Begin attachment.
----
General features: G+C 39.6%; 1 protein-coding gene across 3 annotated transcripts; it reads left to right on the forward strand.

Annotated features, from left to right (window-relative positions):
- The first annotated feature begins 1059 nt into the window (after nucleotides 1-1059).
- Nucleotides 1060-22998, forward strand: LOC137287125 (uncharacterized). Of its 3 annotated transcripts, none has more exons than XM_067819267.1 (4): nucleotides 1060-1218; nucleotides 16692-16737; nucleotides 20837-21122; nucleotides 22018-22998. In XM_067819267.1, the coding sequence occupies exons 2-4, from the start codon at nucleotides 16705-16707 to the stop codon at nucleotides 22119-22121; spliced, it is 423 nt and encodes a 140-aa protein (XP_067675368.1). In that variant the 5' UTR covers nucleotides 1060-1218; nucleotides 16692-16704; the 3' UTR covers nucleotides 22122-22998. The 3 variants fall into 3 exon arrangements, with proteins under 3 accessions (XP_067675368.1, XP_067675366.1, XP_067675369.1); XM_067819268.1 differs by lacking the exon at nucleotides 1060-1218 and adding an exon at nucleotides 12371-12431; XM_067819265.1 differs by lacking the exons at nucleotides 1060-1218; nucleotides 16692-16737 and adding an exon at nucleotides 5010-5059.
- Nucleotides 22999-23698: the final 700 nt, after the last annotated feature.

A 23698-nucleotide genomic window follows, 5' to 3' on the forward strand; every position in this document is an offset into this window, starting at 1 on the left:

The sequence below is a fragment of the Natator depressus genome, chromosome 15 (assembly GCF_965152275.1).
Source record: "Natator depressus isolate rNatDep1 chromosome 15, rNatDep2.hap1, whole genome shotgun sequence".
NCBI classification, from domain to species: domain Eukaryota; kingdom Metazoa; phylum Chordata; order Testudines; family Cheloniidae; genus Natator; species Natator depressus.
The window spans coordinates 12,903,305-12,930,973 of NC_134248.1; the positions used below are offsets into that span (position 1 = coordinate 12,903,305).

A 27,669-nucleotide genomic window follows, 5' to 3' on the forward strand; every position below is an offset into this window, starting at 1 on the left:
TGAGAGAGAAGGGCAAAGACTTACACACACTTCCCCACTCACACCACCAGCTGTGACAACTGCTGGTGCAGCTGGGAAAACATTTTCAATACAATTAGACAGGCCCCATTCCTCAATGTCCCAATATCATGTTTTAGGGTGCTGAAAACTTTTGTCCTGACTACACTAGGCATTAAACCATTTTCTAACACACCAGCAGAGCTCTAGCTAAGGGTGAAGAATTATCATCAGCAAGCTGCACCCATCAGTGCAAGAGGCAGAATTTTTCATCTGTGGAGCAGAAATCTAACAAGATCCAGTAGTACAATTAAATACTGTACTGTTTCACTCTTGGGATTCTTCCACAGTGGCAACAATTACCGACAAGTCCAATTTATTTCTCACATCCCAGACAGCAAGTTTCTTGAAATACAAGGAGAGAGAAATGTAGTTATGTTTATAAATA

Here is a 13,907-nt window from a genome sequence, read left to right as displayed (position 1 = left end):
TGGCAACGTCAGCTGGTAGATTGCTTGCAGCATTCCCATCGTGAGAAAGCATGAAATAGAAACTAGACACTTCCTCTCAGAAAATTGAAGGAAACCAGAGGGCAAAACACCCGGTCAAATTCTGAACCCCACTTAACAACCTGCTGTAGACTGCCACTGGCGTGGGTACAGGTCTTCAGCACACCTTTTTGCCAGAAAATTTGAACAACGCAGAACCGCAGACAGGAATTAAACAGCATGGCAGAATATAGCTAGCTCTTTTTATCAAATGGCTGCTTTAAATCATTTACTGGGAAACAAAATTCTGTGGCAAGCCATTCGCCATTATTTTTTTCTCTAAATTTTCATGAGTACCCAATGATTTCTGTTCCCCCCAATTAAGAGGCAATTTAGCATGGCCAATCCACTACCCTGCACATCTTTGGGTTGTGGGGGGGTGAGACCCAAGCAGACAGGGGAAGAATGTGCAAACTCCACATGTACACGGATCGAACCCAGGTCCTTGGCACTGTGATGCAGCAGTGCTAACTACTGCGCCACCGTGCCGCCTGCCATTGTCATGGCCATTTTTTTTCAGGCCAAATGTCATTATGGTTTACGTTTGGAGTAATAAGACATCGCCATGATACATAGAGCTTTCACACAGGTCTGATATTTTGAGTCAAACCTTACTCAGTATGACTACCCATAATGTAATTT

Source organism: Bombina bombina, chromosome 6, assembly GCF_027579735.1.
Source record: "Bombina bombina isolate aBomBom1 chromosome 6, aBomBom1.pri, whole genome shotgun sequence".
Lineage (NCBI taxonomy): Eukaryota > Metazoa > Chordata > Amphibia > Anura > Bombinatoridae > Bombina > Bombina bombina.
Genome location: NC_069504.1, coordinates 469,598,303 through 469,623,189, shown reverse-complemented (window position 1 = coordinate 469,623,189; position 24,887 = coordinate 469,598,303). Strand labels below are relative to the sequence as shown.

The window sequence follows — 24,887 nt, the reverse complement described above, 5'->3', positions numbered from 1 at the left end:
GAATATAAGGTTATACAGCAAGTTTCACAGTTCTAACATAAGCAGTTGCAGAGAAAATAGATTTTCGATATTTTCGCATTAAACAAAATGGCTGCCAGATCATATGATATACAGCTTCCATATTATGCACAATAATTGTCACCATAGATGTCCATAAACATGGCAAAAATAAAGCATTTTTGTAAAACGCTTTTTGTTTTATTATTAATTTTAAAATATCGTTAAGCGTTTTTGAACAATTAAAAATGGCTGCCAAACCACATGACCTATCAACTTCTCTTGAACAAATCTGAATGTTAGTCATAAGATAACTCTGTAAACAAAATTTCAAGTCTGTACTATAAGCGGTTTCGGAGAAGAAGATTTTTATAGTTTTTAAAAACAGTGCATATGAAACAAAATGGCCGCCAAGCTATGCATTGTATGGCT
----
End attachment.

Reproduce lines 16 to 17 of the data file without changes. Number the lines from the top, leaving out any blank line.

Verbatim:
Source record: "Bombina bombina isolate aBomBom1 chromosome 6, aBomBom1.pri, whole genome shotgun sequence".
Lineage (NCBI taxonomy): Eukaryota > Metazoa > Chordata > Amphibia > Anura > Bombinatoridae > Bombina > Bombina bombina.